CORN FLY

There are a variety of versions of the corn fly and the original was probably developed by Blake Werner, although I have not seen his version. The following is my version based on a variety of sources and my experience. It is essentially an artificial hair rig.

MATERIALS:

TYING INSTRUCTIONS

Cover the front half of the hook shank with thread. Wrap lead wire to cover about 1/3 of the shank. Wrap thread around and through the lead and secure with head cement. Using a needle with a large eye, thread mono through the center of the sponge piece (the long way). Clip off the tag end of the mono near the bend which is formed when threading it through the needle. Pull the tag end snug to the sponge and glue to the sponge with superglue. Position the other end of the mono along the hook shank and trim the mono so it stops short of the lead wraps and tie down with thread covering the entire length of the mono. Tie off the thread. Cover the length of the hook shank with head cement. The finished fly will look like the following:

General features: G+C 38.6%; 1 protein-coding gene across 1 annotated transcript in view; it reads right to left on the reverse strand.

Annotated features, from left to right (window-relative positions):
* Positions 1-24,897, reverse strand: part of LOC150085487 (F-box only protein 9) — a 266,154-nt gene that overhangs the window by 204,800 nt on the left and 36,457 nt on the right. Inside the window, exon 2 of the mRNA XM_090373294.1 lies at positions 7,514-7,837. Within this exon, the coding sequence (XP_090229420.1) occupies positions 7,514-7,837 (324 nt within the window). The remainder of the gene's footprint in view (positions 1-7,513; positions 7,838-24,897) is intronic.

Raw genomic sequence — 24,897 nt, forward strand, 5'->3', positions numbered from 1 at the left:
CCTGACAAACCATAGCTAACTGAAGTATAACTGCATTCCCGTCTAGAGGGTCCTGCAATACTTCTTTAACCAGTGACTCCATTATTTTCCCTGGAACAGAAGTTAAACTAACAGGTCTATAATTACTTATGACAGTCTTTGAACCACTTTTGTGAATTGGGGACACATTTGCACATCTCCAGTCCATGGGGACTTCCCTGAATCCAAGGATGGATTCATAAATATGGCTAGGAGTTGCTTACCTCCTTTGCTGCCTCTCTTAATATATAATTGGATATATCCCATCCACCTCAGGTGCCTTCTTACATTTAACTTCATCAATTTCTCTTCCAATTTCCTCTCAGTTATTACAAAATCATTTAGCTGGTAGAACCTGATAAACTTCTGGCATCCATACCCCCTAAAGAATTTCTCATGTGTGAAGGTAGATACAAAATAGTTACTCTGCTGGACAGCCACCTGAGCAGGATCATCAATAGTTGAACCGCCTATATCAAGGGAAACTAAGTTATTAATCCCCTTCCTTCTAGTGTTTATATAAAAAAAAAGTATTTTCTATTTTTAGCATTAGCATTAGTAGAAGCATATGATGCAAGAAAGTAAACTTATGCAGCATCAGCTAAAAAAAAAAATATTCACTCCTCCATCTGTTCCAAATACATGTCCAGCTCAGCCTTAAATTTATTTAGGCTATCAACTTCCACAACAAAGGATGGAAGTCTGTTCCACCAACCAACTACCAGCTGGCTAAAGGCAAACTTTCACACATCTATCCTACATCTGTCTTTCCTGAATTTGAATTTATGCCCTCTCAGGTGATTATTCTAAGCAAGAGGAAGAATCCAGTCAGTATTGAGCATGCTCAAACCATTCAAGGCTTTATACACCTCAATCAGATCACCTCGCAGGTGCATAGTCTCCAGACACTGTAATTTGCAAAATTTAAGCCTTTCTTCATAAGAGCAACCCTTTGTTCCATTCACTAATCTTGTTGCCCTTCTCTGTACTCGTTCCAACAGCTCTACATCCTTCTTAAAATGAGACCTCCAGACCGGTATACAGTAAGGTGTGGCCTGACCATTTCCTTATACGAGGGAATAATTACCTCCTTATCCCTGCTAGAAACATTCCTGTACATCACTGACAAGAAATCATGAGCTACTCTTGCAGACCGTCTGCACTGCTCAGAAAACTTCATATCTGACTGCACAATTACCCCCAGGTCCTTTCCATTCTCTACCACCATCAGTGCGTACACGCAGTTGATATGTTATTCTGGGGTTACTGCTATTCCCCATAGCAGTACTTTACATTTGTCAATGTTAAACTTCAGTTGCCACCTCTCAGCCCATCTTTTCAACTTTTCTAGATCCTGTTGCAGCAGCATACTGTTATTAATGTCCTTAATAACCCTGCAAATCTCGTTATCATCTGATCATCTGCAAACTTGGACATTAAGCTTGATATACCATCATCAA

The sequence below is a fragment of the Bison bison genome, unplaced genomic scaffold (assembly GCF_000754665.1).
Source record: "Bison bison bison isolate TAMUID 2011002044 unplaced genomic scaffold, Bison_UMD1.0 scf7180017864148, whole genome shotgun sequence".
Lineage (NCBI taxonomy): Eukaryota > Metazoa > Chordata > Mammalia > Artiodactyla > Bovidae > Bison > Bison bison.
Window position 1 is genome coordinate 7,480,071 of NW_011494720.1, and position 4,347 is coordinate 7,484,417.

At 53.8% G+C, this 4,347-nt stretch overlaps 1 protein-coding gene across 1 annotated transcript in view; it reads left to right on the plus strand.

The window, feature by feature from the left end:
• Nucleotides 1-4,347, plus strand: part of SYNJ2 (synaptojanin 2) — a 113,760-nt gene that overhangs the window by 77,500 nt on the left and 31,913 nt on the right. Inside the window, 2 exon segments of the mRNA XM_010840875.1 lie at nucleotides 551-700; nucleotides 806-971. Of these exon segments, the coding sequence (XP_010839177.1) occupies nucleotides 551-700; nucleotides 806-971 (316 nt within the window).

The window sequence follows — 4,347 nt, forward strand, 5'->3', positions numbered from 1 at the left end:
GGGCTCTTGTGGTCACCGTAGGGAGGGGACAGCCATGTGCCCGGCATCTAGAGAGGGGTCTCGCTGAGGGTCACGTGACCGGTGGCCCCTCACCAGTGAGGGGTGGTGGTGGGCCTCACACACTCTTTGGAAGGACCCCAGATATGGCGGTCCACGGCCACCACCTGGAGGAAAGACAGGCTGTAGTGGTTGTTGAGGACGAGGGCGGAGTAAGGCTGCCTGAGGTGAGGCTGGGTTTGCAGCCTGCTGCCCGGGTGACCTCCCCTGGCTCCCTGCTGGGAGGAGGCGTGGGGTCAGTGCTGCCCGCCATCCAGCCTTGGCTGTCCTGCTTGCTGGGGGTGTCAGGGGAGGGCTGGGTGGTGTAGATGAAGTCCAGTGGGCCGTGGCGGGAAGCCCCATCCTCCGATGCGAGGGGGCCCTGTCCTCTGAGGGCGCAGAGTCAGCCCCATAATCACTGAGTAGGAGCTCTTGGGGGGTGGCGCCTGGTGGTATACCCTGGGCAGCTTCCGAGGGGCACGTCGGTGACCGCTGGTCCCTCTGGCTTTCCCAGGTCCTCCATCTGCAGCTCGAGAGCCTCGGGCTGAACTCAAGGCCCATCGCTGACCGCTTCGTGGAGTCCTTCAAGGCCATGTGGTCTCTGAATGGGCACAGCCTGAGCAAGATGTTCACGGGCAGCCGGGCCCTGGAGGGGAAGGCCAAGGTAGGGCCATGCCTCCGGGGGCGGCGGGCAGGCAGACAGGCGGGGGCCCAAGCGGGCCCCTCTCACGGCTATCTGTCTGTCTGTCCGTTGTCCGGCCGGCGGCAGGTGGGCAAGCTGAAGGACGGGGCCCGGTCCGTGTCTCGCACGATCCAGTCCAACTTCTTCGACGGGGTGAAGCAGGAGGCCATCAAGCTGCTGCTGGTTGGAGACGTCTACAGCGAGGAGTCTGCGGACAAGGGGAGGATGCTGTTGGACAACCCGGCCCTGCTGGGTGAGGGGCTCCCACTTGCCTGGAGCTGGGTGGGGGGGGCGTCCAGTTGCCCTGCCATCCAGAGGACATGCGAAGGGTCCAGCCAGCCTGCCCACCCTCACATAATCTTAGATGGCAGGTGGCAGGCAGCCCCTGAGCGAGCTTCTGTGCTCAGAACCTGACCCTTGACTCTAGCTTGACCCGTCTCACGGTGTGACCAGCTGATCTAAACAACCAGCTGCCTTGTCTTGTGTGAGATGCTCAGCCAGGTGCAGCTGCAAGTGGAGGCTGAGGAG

FISHING INSTRUCTIONS

To fish the corn fly, first adjust the size of the sponge by trimming, if necessary, until the fly slowly sinks to the bottom with just the weight of the hook. Groundbait with corn, cast the fly to where the chum is, and wait for a strike. Before casting add flavoring or scent to the sponge. Anise extract, bannana extract, and crawfish all work well. If the fly needs to be fished deep, use a sink tip or sinking fly line. Leader should be about 7' - 9' long. If necessary to keep the fly in one place add a split shot about 12 inches above the fly.

VARIATIONS:


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